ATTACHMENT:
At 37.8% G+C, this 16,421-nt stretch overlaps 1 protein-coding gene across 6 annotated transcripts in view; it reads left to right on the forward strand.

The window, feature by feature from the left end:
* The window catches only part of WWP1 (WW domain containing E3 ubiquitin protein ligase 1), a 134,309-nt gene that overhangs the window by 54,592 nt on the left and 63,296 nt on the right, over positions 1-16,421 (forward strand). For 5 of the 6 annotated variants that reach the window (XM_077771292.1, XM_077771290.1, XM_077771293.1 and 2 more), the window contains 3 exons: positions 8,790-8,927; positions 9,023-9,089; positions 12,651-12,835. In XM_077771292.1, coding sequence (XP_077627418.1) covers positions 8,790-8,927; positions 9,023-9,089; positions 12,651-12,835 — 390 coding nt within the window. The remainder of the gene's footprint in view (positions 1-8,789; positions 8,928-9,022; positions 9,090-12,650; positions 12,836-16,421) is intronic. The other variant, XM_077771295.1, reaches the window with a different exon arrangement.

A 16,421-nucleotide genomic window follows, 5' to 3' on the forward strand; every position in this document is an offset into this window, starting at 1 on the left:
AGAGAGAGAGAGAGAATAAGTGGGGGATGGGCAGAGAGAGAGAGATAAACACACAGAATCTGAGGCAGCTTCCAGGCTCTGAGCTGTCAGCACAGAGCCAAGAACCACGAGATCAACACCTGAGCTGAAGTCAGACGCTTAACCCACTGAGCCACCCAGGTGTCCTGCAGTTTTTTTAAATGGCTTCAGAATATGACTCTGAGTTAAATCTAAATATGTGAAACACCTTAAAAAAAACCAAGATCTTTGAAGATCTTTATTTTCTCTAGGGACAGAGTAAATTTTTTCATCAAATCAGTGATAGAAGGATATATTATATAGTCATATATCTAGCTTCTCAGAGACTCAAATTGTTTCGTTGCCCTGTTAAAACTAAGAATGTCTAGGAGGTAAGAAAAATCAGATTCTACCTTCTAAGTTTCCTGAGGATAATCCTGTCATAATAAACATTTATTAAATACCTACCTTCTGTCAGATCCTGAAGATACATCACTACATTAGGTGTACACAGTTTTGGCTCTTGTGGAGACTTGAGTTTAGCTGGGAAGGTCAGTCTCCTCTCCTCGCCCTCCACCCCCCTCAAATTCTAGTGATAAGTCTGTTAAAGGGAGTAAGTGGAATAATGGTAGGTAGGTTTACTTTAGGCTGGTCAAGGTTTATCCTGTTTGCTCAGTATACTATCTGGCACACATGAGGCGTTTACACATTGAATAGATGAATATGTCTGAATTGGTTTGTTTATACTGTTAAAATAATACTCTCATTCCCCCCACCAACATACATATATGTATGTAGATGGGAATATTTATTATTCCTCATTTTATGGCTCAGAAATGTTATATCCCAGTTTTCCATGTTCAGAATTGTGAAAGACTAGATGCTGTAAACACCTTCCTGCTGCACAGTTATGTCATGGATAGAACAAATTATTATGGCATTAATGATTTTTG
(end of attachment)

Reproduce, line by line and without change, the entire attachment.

At 37.8% G+C, this 16,421-nt stretch overlaps 1 protein-coding gene across 6 annotated transcripts in view; it reads left to right on the forward strand.

The window, feature by feature from the left end:
* The window catches only part of WWP1 (WW domain containing E3 ubiquitin protein ligase 1), a 134,309-nt gene that overhangs the window by 54,592 nt on the left and 63,296 nt on the right, over positions 1-16,421 (forward strand). For 5 of the 6 annotated variants that reach the window (XM_077771292.1, XM_077771290.1, XM_077771293.1 and 2 more), the window contains 3 exons: positions 8,790-8,927; positions 9,023-9,089; positions 12,651-12,835. In XM_077771292.1, coding sequence (XP_077627418.1) covers positions 8,790-8,927; positions 9,023-9,089; positions 12,651-12,835 — 390 coding nt within the window. The remainder of the gene's footprint in view (positions 1-8,789; positions 8,928-9,022; positions 9,090-12,650; positions 12,836-16,421) is intronic. The other variant, XM_077771295.1, reaches the window with a different exon arrangement.

A 16,421-nucleotide genomic window follows, 5' to 3' on the forward strand; every position in this document is an offset into this window, starting at 1 on the left:
AGAGAGAGAGAGAGAATAAGTGGGGGATGGGCAGAGAGAGAGAGATAAACACACAGAATCTGAGGCAGCTTCCAGGCTCTGAGCTGTCAGCACAGAGCCAAGAACCACGAGATCAACACCTGAGCTGAAGTCAGACGCTTAACCCACTGAGCCACCCAGGTGTCCTGCAGTTTTTTTAAATGGCTTCAGAATATGACTCTGAGTTAAATCTAAATATGTGAAACACCTTAAAAAAAACCAAGATCTTTGAAGATCTTTATTTTCTCTAGGGACAGAGTAAATTTTTTCATCAAATCAGTGATAGAAGGATATATTATATAGTCATATATCTAGCTTCTCAGAGACTCAAATTGTTTCGTTGCCCTGTTAAAACTAAGAATGTCTAGGAGGTAAGAAAAATCAGATTCTACCTTCTAAGTTTCCTGAGGATAATCCTGTCATAATAAACATTTATTAAATACCTACCTTCTGTCAGATCCTGAAGATACATCACTACATTAGGTGTACACAGTTTTGGCTCTTGTGGAGACTTGAGTTTAGCTGGGAAGGTCAGTCTCCTCTCCTCGCCCTCCACCCCCCTCAAATTCTAGTGATAAGTCTGTTAAAGGGAGTAAGTGGAATAATGGTAGGTAGGTTTACTTTAGGCTGGTCAAGGTTTATCCTGTTTGCTCAGTATACTATCTGGCACACATGAGGCGTTTACACATTGAATAGATGAATATGTCTGAATTGGTTTGTTTATACTGTTAAAATAATACTCTCATTCCCCCCACCAACATACATATATGTATGTAGATGGGAATATTTATTATTCCTCATTTTATGGCTCAGAAATGTTATATCCCAGTTTTCCATGTTCAGAATTGTGAAAGACTAGATGCTGTAAACACCTTCCTGCTGCACAGTTATGTCATGGATAGAACAAATTATTATGGCATTAATGATTTTTG